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News bait for feral pigs: Australia

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  • News bait for feral pigs: Australia


    Australia: New bait targets feral pigs

    // 02 Apr 2008

    A revolutionary new delivery system means baiting programmes can be targeted at feral pigs ? one of Australia?s worst invasive pests, causing major damage to the economy and environment and spreading disease.

    PIGOUT? Feral Pig Bait is the first product for the Invasive Animal CRC (IA CRC) - the result of several years? collaborative research and development effort by the CRC and Animal control Technologies Australia (ACTA) in partnership with many state and territory government agencies concerned about feral pig management.

    Meat and Livestock Australia and the National Feral Animal Control Program of the Bureau of Rural Sciences (DAFF) provided significant support to the project.

    IA CRC CEO Professor Tony Peacock explained Australia needed a new weapon against pigs, which cause an estimated AUD100m (USD91m) damage to agriculture industries annually.

    "Pigs are also a major disease carrier, spreading leptospirosis, Japanese encephalitis and swine fever."

    Prof Peacock explained that PIGOUT? development was fast-tracked by the Feral Pig Action Agenda and the need for an alternative to traditional meat and grain based baiting programmes after the disastrous foot and mouth disease outbreak in the UK.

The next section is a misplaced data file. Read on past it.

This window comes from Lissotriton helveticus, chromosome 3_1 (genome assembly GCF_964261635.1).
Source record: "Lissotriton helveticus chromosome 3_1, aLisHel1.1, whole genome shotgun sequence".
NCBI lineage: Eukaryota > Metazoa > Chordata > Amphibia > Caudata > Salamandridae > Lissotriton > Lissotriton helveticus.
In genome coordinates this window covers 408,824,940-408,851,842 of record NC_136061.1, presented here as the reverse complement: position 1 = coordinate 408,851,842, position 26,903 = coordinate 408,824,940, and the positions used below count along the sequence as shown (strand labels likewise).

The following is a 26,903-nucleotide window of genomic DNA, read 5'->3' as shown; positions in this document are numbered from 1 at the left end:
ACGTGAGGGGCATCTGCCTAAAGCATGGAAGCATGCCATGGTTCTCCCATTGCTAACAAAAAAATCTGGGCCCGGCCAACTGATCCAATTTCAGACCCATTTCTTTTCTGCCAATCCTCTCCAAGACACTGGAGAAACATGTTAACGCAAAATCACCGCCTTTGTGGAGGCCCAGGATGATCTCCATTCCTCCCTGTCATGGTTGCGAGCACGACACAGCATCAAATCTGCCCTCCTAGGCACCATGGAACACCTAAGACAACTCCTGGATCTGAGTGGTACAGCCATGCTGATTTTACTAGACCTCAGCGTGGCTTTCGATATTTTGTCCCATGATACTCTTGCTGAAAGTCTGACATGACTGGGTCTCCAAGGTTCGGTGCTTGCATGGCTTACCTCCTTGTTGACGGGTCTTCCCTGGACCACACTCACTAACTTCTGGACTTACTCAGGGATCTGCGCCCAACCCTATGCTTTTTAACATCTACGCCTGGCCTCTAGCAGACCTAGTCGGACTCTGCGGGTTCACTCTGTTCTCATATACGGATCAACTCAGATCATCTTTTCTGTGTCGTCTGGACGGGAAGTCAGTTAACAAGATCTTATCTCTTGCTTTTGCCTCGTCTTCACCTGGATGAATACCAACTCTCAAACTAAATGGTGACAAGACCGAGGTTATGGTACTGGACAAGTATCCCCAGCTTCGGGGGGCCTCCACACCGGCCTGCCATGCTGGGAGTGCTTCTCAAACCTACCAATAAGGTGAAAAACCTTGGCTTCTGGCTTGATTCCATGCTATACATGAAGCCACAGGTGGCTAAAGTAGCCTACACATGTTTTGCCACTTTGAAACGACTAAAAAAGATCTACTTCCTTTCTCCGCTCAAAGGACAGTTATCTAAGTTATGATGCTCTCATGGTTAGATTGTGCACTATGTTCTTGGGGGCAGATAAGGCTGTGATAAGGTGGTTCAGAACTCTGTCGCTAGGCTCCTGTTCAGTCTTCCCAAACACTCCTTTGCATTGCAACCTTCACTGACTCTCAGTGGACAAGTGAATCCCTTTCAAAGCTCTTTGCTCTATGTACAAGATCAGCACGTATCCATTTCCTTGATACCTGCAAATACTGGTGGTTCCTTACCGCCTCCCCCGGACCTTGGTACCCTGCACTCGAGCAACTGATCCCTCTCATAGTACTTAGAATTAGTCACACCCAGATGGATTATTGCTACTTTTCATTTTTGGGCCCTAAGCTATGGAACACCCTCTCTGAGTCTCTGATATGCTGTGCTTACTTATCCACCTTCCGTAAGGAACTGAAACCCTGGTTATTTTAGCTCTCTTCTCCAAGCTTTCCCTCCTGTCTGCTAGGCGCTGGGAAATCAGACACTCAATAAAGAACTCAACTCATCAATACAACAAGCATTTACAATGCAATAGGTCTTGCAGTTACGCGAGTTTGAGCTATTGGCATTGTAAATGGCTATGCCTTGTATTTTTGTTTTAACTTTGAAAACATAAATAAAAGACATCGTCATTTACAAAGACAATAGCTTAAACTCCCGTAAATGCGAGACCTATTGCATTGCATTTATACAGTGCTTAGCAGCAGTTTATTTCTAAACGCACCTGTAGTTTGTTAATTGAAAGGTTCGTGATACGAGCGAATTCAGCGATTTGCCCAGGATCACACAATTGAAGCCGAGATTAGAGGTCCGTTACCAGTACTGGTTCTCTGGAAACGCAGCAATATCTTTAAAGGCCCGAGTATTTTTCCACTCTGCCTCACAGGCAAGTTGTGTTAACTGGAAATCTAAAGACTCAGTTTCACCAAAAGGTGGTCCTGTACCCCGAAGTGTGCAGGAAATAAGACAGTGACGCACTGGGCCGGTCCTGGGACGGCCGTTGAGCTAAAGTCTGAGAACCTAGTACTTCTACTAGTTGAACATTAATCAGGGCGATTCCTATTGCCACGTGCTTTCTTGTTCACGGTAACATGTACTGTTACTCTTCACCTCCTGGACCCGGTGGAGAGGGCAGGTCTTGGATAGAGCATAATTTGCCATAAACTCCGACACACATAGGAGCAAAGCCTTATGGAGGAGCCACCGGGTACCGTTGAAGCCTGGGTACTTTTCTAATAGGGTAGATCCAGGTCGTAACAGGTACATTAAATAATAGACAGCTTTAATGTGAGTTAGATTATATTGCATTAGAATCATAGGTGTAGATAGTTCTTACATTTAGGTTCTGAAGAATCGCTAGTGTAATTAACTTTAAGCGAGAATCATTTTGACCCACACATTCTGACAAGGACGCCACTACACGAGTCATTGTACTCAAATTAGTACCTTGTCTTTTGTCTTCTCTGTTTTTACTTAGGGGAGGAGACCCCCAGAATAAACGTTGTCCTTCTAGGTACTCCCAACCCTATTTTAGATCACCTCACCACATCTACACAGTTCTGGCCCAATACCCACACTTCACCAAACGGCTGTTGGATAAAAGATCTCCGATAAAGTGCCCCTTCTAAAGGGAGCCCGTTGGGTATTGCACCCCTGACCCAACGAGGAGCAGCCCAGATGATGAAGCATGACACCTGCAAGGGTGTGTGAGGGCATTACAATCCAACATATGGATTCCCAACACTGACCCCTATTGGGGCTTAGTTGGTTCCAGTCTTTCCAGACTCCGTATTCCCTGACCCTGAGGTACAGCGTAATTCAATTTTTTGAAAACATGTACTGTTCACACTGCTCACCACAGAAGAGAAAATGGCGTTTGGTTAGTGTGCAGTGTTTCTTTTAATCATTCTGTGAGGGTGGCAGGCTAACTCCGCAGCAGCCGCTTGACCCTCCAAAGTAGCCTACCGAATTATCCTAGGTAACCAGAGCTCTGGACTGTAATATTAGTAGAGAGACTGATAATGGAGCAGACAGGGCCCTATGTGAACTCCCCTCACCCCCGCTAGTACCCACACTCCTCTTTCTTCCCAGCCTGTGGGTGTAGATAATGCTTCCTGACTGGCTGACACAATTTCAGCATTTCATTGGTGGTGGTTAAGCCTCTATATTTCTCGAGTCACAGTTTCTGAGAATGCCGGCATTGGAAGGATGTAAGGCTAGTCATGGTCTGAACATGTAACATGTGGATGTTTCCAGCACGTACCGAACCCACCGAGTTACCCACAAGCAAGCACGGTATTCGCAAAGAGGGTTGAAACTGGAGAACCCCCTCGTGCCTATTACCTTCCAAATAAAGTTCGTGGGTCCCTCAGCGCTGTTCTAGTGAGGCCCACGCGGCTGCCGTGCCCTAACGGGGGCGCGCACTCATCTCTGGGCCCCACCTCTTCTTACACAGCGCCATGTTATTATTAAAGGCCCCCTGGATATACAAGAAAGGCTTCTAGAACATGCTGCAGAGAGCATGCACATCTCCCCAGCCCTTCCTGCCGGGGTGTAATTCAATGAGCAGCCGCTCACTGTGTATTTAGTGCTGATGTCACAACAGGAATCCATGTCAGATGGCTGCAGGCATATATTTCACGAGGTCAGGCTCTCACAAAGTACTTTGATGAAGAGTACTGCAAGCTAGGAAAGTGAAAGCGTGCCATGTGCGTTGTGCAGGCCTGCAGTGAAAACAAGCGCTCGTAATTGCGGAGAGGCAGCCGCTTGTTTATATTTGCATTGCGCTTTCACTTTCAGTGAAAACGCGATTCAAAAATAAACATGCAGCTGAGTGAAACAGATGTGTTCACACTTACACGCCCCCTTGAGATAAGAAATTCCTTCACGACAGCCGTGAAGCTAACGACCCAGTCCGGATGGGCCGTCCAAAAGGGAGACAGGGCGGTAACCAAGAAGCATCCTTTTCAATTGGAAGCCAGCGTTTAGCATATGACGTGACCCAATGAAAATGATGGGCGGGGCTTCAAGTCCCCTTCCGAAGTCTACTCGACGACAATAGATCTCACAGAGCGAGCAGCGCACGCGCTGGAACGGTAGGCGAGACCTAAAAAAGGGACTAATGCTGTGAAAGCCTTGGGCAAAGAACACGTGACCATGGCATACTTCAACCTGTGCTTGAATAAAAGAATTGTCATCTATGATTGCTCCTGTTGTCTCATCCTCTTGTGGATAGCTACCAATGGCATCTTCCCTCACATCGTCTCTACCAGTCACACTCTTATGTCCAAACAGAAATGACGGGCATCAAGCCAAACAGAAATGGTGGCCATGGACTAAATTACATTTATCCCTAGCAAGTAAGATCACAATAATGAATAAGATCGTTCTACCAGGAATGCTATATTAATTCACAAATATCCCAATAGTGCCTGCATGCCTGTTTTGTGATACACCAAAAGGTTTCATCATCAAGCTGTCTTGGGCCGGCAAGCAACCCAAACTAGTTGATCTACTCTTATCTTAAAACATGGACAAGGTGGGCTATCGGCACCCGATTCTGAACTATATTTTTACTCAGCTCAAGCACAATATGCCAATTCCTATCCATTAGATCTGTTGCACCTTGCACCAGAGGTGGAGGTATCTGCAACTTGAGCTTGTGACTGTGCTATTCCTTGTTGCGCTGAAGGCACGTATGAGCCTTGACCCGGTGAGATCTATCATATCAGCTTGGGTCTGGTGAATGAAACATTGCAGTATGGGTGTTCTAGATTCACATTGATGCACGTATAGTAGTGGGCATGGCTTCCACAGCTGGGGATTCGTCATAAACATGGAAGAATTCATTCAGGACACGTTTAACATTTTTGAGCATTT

"With our huge population of feral pigs, a new outbreak of foot and mouth disease could prove incredibly expensive, if not impossible to contain or eradicate," he said.

    ACTA Managing Director Professor Linton Staples said "PIGOUT? gives pest managers the ability to rapidly knock down pig numbers, as it can be aerially or ground deployed".

    "Extensive field-testing in a variety of ecosystems across the country has ensured that we are delivering a product that is convenient, clean to handle, relatively fast-acting and capable of substantially reducing the risk to other species", he said.

    "The trials showed most PIGOUT? baits are rapidly consumed. Management strategies such as using bait stations or retrieving remaining baits in sensitive environments further reduce any likelihood of non-target impact", Professor Staples said.

    Australia now has a tool which can have a real chance of reducing millions of feral pigs and the resultant damage to ecosystems and economy. PIGOUT? is also being investigated as a carrier matrix for countries interested in vaccines as a disease transmission management tool.